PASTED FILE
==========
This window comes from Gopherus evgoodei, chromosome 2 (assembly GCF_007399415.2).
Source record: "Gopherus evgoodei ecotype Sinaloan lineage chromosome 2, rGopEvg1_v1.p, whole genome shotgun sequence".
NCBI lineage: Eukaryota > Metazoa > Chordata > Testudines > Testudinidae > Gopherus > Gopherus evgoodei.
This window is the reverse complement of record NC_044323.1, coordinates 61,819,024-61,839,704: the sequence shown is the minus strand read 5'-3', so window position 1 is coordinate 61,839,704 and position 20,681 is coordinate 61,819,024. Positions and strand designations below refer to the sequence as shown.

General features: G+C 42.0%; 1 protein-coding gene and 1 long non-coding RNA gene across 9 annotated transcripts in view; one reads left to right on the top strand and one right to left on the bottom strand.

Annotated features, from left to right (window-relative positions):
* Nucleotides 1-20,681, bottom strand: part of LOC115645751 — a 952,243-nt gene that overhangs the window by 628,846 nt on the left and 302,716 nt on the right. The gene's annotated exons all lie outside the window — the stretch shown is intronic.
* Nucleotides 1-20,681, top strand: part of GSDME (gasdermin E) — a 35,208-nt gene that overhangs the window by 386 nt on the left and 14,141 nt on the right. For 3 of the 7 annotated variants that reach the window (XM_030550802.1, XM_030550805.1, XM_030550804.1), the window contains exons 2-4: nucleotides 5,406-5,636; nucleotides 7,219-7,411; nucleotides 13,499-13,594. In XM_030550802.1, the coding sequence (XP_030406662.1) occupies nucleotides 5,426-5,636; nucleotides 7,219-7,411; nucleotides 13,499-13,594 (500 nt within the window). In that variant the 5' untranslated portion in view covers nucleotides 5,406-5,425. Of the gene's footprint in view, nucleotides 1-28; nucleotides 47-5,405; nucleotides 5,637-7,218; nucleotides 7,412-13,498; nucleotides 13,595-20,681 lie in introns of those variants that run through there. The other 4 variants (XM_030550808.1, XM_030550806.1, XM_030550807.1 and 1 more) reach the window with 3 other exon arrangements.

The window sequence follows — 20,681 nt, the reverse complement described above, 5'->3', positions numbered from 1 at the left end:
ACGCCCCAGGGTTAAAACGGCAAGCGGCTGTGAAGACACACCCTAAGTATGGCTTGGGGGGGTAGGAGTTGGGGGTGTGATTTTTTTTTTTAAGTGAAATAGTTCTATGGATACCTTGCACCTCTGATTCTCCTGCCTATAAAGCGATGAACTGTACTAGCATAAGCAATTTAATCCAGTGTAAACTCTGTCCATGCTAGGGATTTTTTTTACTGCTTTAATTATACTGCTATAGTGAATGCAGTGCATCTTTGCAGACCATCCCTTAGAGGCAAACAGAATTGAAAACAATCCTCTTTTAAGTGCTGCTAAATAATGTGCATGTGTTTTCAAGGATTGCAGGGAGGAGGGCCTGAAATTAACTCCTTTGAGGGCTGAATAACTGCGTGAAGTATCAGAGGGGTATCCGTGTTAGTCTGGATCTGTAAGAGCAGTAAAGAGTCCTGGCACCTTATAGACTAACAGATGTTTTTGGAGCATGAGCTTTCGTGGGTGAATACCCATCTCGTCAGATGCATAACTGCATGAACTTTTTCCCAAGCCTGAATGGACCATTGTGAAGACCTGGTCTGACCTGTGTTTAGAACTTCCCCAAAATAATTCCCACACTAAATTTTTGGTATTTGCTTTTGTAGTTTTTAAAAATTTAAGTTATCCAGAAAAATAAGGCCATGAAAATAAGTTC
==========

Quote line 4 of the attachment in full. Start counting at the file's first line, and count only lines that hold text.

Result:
This window is the reverse complement of record NC_044323.1, coordinates 61,819,024-61,839,704: the sequence shown is the minus strand read 5'-3', so window position 1 is coordinate 61,839,704 and position 20,681 is coordinate 61,819,024. Positions and strand designations below refer to the sequence as shown.